To mark our 175th anniversary yr, we characteristic a special entrance web page every week from previous editions of the Ottawa Citizen. At present: the bomb that missed its mark.
A 45-year-old unemployed safety guard dwelling in Toronto, Paul Joseph Chartier was desperately sad with the way in which MPs had been working the nation. He even wrote to the Speaker of the Home of Commons, asking if he might handle the chamber.
When advised that he couldn’t, Chartier selected a special plan: he would blow it up as an alternative, killing as many MPs as attainable.
On the afternoon of Might 18, 1966, Chartier was sitting within the public gallery overlooking the Home of Commons. Shortly earlier than three p.m., he went into a close-by washroom to mild the fuse of a home made dynamite bomb he supposed to toss among the many politicians under. The bomb, nonetheless, as an alternative went off as he was about to depart the washroom, claiming Chartier’s personal life.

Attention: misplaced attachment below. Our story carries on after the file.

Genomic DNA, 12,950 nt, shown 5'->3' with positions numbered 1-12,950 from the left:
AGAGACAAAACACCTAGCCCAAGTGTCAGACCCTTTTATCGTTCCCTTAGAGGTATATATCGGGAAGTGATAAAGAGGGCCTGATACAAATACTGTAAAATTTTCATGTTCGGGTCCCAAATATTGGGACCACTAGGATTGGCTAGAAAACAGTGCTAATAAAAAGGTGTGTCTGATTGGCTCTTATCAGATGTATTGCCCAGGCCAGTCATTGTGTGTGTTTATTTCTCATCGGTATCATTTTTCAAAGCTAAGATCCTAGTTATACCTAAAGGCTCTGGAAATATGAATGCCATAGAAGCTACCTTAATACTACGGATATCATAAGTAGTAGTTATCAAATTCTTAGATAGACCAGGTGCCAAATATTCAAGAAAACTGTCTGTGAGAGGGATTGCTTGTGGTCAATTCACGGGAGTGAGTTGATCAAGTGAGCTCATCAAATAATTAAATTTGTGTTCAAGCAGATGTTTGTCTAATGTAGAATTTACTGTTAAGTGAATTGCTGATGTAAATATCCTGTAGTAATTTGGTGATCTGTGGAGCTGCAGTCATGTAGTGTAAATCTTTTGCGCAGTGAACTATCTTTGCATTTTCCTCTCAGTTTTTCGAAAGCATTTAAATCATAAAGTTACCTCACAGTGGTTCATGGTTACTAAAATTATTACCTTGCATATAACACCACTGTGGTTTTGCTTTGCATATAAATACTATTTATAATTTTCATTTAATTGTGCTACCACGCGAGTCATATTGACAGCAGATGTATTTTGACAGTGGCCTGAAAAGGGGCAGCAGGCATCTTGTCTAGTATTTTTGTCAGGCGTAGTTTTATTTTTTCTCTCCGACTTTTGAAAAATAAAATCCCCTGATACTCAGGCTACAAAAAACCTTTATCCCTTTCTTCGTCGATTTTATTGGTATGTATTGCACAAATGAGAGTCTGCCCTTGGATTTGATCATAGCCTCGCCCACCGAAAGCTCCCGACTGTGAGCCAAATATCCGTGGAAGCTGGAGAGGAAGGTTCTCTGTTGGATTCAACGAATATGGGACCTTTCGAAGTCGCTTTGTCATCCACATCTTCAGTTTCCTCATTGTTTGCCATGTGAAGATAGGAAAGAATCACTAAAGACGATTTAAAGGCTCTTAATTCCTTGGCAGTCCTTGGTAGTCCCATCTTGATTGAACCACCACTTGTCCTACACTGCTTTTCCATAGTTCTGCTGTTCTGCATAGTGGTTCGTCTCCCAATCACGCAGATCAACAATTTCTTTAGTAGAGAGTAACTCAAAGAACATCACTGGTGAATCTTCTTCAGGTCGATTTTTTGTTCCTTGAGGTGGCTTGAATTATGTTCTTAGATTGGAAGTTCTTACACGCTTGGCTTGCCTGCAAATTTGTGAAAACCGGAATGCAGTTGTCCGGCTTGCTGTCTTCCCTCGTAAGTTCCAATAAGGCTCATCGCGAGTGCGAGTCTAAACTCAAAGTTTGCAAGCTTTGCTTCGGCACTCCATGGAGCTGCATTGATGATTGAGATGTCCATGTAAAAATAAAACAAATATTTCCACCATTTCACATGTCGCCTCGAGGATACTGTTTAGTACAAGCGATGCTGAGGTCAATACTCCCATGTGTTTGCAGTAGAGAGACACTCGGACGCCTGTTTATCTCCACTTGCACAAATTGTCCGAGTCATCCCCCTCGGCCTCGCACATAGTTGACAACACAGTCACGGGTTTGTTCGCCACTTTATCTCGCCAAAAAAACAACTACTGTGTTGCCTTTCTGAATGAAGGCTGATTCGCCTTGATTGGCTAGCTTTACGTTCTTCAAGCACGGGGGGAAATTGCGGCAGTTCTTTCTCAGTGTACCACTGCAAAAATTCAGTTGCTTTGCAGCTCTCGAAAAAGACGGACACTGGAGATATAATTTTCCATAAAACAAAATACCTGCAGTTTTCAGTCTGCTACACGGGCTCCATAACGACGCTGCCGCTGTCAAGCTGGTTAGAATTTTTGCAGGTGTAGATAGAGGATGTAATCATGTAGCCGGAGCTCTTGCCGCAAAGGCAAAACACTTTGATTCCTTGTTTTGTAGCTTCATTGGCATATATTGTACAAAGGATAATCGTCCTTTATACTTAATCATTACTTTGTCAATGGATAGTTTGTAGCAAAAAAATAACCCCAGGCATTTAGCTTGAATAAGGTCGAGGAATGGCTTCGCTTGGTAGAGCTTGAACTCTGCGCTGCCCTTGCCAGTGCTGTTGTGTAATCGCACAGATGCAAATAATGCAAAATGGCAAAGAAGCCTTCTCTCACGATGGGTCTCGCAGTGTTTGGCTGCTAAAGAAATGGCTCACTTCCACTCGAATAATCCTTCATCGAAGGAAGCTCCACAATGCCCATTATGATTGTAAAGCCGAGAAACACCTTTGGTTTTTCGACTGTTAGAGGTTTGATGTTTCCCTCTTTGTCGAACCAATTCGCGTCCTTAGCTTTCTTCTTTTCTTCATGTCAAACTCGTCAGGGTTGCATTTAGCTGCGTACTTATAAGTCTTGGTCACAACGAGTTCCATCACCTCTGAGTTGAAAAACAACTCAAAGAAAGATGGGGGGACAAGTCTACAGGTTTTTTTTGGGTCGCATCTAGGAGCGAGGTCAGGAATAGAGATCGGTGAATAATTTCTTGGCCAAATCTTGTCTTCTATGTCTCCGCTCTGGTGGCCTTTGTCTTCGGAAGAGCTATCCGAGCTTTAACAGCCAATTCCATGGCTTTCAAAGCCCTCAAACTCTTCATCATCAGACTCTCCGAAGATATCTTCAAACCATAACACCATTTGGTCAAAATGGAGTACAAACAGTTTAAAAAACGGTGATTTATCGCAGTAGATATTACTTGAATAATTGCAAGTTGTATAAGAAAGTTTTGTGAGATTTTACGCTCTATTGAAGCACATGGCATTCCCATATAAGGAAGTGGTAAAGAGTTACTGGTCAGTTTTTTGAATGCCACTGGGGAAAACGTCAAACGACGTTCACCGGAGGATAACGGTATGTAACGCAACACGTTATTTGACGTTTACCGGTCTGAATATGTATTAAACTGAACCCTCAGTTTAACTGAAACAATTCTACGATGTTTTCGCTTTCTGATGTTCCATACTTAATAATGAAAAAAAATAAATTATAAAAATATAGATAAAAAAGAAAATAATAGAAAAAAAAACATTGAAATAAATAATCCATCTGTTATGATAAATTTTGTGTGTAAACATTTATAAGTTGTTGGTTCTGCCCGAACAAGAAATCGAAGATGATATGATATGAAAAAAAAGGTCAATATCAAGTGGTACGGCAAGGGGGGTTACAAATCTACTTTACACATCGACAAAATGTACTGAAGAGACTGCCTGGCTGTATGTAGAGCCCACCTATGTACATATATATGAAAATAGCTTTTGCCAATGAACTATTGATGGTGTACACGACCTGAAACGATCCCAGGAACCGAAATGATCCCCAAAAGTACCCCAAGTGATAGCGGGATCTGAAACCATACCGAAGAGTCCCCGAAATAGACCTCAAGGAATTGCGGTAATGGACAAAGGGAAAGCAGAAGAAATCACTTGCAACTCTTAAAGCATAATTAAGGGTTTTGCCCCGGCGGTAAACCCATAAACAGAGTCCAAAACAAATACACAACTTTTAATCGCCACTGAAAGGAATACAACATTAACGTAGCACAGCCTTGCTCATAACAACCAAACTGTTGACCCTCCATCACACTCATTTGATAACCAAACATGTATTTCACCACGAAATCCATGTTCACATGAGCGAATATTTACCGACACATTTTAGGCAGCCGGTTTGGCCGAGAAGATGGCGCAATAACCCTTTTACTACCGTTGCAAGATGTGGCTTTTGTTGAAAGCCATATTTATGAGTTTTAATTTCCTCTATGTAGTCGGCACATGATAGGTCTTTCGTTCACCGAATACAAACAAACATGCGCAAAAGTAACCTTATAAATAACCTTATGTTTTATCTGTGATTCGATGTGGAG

In a search of the room he rented in Toronto, police discovered the speech Chartier had hoped to ship in particular person. “For all of 1 yr I’ve deliberate this,” he wrote. “Do you individuals know what I got here to Ottawa for, was to drop a bomb and kill as many as attainable for the rotten manner you’re working this nation.”
Chartier indicated that he anticipated to lose his life within the course of, “however at the very least somebody would possibly profit by this.” He laid blame on Parliament for divorces, separations, suicides and wrote “lots of people are in jail not with the ability to make a dwelling.” He additionally described the prime minister of the day, Lester Pearson, and opposition chief and former prime minister John Diefenbaker as “a few youngsters, jealous of each other as to who’s going to get the most important share of the cash and scandal. The wealthy feed their canine higher than we glance after our individuals.”
“Mr. Speaker, gents,” he mentioned elsewhere in his speech, “I would as effectively offer you a blast to wake you up.”